When you work hard all summer preparing for your senior year, every game is important because it signifies the last time you will face those teams on your schedule. Different games are circled on player’s personal calendars for various reasons but the Texas and Oklahoma State game seemed to have the consensus red circle among all the players. For David King, he circled it after last year’s loss in Stillwater in which his Oklahoma team didn’t play very well. Saturday was going to be a special day for him all the way around as it was Senior Day, the last home game in front of all his fans, and it was Bedlam.
OU Defensive End David King
King was told on Friday at the team meetings in front of the entire team that he would be the recipient of the Don Key Award which is presented annually to the player that best exemplifies the many qualities that Don Key possessed while playing for the Sooners before cancer ended his football career in 1981. It’s the only individual award presented in Oklahoma Football and was established by Barry Switzer in 1982. Needless to say, King was excited to be looked upon with such an honor but knew that the Cowboys were lurking in the background. In one of the most intense and tear-jerking interviews that this reporter has ever done, David King stopped by to shed some light on his life as a person and as an Oklahoma Sooner.
“It was a huge honor to be named the Don Key Award winner and I was told on Friday in front of the team and since the coaches pick the award winner, it was flattering for me to receive that,” said King. “Obviously I am doing something right around here and I got to go out on the field and meet Don Key and he is a great guy and it is an honor to be able to have my picture up on the wall with all the other winners.”
King says that every year he has been here that the Don Key award has been shared by more than one player and that with him being the only recipient this year, it made it that much more special.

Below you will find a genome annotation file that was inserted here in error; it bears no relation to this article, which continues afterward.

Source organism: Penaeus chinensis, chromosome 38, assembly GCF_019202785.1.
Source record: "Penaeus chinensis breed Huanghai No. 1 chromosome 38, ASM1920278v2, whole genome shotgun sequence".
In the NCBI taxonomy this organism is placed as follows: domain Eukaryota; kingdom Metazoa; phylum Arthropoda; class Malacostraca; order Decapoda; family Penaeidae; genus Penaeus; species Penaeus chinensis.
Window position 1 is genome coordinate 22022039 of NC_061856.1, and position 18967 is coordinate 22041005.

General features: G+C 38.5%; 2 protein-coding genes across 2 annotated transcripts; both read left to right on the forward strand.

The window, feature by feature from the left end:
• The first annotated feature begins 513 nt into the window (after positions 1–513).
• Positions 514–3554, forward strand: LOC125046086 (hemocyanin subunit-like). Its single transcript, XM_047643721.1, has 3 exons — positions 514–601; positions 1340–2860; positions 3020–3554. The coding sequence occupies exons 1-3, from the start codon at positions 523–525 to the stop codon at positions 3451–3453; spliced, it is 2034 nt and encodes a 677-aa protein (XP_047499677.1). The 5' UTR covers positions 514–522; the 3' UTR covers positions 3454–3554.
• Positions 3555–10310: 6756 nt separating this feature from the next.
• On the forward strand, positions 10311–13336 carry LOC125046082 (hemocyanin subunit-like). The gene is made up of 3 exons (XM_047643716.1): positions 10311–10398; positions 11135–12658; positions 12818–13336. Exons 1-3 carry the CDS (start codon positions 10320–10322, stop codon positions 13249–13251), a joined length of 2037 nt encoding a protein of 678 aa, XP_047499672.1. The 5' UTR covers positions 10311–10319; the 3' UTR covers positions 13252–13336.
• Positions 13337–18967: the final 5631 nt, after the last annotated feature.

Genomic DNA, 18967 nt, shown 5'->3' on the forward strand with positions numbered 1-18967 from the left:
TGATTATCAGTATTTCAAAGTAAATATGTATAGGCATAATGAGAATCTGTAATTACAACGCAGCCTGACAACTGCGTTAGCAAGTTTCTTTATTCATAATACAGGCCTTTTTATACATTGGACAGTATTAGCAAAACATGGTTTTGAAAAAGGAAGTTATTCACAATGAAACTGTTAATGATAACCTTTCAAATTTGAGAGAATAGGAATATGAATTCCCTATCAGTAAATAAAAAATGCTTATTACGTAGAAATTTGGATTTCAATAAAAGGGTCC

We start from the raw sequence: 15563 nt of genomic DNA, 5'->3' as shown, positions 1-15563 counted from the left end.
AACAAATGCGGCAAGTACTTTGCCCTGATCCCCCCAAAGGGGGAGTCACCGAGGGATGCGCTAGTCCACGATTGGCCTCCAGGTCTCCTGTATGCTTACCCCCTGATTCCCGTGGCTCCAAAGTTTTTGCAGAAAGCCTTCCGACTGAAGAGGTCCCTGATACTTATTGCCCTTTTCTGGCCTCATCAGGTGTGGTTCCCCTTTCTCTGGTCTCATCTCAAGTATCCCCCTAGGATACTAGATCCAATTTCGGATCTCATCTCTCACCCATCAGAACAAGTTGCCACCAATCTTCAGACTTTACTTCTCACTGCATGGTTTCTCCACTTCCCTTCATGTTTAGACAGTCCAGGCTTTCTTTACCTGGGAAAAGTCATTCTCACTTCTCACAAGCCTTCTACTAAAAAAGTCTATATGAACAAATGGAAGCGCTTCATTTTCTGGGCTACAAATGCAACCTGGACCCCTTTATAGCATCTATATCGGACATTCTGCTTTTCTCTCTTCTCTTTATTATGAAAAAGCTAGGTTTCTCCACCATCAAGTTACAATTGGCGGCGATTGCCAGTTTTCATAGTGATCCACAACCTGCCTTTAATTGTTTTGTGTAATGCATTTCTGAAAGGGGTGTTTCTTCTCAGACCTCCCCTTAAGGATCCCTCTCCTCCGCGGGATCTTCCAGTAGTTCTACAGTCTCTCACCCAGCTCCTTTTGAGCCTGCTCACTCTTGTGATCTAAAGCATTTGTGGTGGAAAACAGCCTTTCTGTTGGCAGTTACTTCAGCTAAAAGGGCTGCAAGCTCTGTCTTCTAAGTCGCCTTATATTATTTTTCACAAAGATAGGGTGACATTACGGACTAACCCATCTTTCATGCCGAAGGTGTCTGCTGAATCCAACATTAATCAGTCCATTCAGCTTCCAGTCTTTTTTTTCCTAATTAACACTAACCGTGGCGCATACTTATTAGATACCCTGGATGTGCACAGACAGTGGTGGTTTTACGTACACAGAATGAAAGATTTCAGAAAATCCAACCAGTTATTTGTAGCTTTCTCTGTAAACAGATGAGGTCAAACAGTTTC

“Yea, every year that I have been here, more than one player has won it and I guess me winning it by myself is special but I would have gladly shared it with any other senior on my team,” said King.
After receiving the award at midfield, King felt a sense of emotion rush over him as he looked around and didn’t see the one person that he would have given it all up for to have them standing there beside him. With his eyes starting well up with emotion, King said that it was very hard for him to keep his composure with the thoughts that he had going through his head.
“The most difficult thing for me was the passing of my mom (Gladys King) in 2010,” said King. “After we won the Sun Bowl, I got the phone call that no one wants to ever get and my life just completely changed from then on. My mom was a single parent and after I lost her, I had to lean on other people. Fortunately, I have a great immediate family and outside family that also takes good care of me but the hardest part for me is that I still look through my phone and see my momma’s phone number and you know that you can’t call it and you don’t have that person that gave birth to you to just talk to you and tell them what is going on in your life. My family and friends as well as my teammates have done a great job of trying to fill the void but no one really can take the place of your mother.
“When something like that happens, it forces you to grow up real quick and it made me become a man and I wish it on no one but if someone does have the unfortunate instance of that happening, it makes you put things in perspective. It’s just the little things that you can’t imagine unless you go through it, how much paperwork you have to fill out when someone dies and thankfully my friends and family helped me out and I will be forever thankful to them.”